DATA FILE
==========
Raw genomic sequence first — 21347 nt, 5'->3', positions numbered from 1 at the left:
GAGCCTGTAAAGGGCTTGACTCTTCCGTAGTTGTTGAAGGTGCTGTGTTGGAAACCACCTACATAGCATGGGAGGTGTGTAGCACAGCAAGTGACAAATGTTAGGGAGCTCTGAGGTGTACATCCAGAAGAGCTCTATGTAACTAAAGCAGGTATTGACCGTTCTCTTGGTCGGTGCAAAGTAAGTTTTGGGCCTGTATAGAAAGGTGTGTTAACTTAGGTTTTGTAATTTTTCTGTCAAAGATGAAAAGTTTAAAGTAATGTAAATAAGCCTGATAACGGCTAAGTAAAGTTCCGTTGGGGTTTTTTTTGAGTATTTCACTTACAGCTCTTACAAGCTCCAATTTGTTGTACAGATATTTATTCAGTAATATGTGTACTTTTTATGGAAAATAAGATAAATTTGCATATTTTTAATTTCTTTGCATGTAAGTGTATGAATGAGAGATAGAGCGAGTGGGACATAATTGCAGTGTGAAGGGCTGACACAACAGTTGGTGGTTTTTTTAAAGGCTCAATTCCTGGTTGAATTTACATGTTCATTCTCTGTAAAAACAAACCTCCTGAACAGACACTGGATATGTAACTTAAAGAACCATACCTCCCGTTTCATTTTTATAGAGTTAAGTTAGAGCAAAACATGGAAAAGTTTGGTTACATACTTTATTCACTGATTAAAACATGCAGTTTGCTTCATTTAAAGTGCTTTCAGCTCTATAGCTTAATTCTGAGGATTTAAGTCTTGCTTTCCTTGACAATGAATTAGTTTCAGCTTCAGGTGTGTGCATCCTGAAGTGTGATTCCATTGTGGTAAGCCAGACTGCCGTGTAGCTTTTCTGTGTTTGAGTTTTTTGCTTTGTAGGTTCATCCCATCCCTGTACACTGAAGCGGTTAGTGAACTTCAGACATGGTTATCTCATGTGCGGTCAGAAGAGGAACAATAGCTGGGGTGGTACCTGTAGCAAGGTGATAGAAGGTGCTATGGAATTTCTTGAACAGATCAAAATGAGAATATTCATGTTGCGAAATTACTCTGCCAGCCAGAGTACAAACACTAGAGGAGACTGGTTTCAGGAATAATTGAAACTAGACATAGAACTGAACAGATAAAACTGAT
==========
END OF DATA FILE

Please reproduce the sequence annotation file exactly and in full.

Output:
Raw genomic sequence first — 21347 nt, 5'->3', positions numbered from 1 at the left:
GAGCCTGTAAAGGGCTTGACTCTTCCGTAGTTGTTGAAGGTGCTGTGTTGGAAACCACCTACATAGCATGGGAGGTGTGTAGCACAGCAAGTGACAAATGTTAGGGAGCTCTGAGGTGTACATCCAGAAGAGCTCTATGTAACTAAAGCAGGTATTGACCGTTCTCTTGGTCGGTGCAAAGTAAGTTTTGGGCCTGTATAGAAAGGTGTGTTAACTTAGGTTTTGTAATTTTTCTGTCAAAGATGAAAAGTTTAAAGTAATGTAAATAAGCCTGATAACGGCTAAGTAAAGTTCCGTTGGGGTTTTTTTTGAGTATTTCACTTACAGCTCTTACAAGCTCCAATTTGTTGTACAGATATTTATTCAGTAATATGTGTACTTTTTATGGAAAATAAGATAAATTTGCATATTTTTAATTTCTTTGCATGTAAGTGTATGAATGAGAGATAGAGCGAGTGGGACATAATTGCAGTGTGAAGGGCTGACACAACAGTTGGTGGTTTTTTTAAAGGCTCAATTCCTGGTTGAATTTACATGTTCATTCTCTGTAAAAACAAACCTCCTGAACAGACACTGGATATGTAACTTAAAGAACCATACCTCCCGTTTCATTTTTATAGAGTTAAGTTAGAGCAAAACATGGAAAAGTTTGGTTACATACTTTATTCACTGATTAAAACATGCAGTTTGCTTCATTTAAAGTGCTTTCAGCTCTATAGCTTAATTCTGAGGATTTAAGTCTTGCTTTCCTTGACAATGAATTAGTTTCAGCTTCAGGTGTGTGCATCCTGAAGTGTGATTCCATTGTGGTAAGCCAGACTGCCGTGTAGCTTTTCTGTGTTTGAGTTTTTTGCTTTGTAGGTTCATCCCATCCCTGTACACTGAAGCGGTTAGTGAACTTCAGACATGGTTATCTCATGTGCGGTCAGAAGAGGAACAATAGCTGGGGTGGTACCTGTAGCAAGGTGATAGAAGGTGCTATGGAATTTCTTGAACAGATCAAAATGAGAATATTCATGTTGCGAAATTACTCTGCCAGCCAGAGTACAAACACTAGAGGAGACTGGTTTCAGGAATAATTGAAACTAGACATAGAACTGAACAGATAAAACTGAT